Rachel Graham on January 13, 2012 in Screenwriting Advice The Writing Process
What Screenwriters Will Never Tell You
Screenwriters LOVE to give advice, especially when an aspiring writer is asking for it. But there's one piece of advice that no one is ever going to give - and it could make or break your script.
I was looking at a back issue of Script Magazine and read an article about a famous indie director. He claimed, among other things, that when he starts making a movie, he doesn’t know EVERYTHING about his characters. In fact, he doesn’t know much about them at all. He knows as little about them as possible so that they can surprise him during the creative process. I, of course, have mentioned in the past that I disagree with this – I think you should know a lot about your characters, if not everything. Our differing opinions made me consider something bigger, something I wanted to mention in this blog.
Aspiring screenwriters often take classes, read books and interviews, and otherwise seek advice from other screenwriters about their craft. And screenwriters like this, because they have a little bit of an inferiority complex (it’s a stereotype that’s based in truth), and they like to talk their expertise in screenwriting. But this is why they will never tell you this crucial piece of advice: there’s a point that you should stop listening to everyone else’s opinions and just follow your own voice.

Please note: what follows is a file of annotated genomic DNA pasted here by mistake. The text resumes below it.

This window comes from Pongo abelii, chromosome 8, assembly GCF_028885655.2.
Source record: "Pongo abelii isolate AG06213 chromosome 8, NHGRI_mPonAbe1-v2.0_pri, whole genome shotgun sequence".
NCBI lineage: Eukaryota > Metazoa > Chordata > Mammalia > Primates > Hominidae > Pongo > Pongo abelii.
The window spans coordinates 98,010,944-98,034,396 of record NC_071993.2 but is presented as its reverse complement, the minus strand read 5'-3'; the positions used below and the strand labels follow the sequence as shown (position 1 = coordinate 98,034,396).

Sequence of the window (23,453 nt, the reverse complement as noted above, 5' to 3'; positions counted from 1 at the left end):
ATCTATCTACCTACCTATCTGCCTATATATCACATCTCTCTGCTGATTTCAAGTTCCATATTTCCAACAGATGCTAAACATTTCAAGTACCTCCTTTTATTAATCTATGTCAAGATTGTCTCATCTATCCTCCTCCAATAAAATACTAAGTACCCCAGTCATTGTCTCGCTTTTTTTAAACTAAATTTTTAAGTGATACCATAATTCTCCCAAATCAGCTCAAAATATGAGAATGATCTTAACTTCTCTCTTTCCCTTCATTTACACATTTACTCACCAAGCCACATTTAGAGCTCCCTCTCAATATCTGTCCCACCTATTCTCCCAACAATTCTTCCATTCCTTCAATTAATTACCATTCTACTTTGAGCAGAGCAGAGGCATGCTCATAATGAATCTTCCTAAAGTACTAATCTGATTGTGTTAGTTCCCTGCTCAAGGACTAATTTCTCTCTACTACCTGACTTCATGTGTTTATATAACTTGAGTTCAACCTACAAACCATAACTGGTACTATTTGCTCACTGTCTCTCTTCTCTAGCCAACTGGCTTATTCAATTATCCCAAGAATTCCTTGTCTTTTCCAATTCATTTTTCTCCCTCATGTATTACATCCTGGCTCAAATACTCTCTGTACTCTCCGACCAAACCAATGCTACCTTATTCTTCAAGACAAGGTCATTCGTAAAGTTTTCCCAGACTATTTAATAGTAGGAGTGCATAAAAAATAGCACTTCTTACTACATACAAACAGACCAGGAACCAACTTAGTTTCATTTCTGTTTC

Other screenwriters might judge you for this. They might balk at your attempting to write a script without outlining first. They might hate that you plan to use every stereotype in your romantic comedy. But it’s your prerogative to try these things out if they feel right to you, and who knows, maybe you’ll succeed where no one thought you would. Movies that break the rules sometimes break box office records.
I’m not saying aspiring screenwriters shouldn’t follow ANY advice. Because commercial screenplays follow a far more rigid structure than plays or novels, it’s important for those who are just starting out to learn about the three act structure, about what makes a dynamic character, and about what endings will leave an audience frustrated but satisfied, not just frustrated. But there also comes a point where you have to stop listening to what everyone else is saying and just do what feels right for you. You know what that is better than anyone else.